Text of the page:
Both are essential. And neither, alone, guarantee success. That is one of the thrills and mysteries of live performance. A personal willingness to give one’s best and take what comes is a useful a cure for performance anxiety. So is recognizing that the butterflies in your stomach mean you have a wonderful reserve of exceptional energy at your command. Why perform if it’s going to feel as flat as waiting in line at the grocery store? Performing is meant to feel anything but ordinary.
What makes possible that final mental and emotional leap of becoming the character you and the choreographer and/or writer have imagined?
There is the preparatory work I mentioned of creating the character vividly in your mind (see Detail and Nuance, and Make Believe). Your imagination will work for you prolifically if you are incorporating elements from your own life. That third life I mentioned at the beginning of this article, my “real life”, is my source material for everything I do onstage. Perhaps I have been in something like the character’s situation at some point, or perhaps it is entirely foreign to me. Even in the latter case, I will have felt some version of the character’s emotions. I will be able to remember situations that called up those emotions in me. In the case of the love triangle I described above, I can remember wanting something out of reach so desperately that I believed I could not be happy without it.
It is also useful to remember that crazy people do not know they are crazy, bad guys think they have a reason for what they are doing, and even ingenues sometimes feel guilty or unworthy. I let the audience decide whether I am portraying a hero or a villain tonight. In order to step into the character’s point of view, I can not afford to be judgmental. I am playing a person, not a stereotype. My job is to flesh out that fictional character and make her real, make her feelings and actions believable. In order to do that, I cannot afford to step outside the action and judge whether she is good or bad.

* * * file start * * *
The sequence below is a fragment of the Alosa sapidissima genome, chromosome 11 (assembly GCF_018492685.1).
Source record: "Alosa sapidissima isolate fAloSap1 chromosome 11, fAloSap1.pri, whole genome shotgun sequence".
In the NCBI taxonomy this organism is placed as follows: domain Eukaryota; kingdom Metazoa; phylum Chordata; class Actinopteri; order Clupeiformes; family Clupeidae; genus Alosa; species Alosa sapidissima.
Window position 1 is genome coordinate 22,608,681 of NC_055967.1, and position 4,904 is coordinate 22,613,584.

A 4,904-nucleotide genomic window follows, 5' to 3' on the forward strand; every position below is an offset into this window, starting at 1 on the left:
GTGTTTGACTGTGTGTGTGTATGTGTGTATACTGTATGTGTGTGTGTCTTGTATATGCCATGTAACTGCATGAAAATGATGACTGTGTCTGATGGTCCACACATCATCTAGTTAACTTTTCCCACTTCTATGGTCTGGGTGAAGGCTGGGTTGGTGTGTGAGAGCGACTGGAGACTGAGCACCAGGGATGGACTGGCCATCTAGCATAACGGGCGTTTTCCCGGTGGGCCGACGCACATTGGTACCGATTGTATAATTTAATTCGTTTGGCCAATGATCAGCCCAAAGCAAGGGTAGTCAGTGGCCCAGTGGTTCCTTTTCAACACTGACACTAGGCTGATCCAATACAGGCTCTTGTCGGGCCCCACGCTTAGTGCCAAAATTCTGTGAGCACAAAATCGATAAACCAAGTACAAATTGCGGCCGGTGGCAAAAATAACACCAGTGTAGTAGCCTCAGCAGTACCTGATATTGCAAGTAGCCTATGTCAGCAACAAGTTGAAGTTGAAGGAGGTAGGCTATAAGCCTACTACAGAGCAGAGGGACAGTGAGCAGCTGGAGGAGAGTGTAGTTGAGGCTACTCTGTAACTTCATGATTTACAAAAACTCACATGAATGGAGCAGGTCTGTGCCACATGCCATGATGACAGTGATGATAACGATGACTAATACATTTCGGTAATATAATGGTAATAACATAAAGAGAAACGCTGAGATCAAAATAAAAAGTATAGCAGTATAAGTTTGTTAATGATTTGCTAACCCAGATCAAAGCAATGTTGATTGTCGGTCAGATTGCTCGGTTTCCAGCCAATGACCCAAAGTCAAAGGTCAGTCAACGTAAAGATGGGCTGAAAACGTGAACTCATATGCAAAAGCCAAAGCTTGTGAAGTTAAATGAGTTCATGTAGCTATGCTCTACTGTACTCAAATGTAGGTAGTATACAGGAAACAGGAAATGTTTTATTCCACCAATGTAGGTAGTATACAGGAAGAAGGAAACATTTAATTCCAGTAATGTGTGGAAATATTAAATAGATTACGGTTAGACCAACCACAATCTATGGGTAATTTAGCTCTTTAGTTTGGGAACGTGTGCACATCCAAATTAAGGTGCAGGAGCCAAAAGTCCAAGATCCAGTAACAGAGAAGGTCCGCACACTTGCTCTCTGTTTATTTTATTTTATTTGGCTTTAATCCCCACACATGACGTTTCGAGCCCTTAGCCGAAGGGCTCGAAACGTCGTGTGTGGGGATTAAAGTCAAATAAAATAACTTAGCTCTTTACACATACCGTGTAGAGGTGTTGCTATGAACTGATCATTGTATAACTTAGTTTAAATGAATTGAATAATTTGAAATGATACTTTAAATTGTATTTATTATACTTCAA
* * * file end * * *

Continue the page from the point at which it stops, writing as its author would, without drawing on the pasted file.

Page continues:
As I wrote in Essential Imagination, “Many times I have had a performer back off from the specificity and choices I describe above because they would be too real’ or too personal’ or too revealing’. Indeed. That is what we offer as performers. Our willingness to risk ourselves, our personal points of view in full view of an audience is what makes an audience willing to trust us. But when the curtain goes down, we must have the skills to step back out of the world we have been creating during the show.”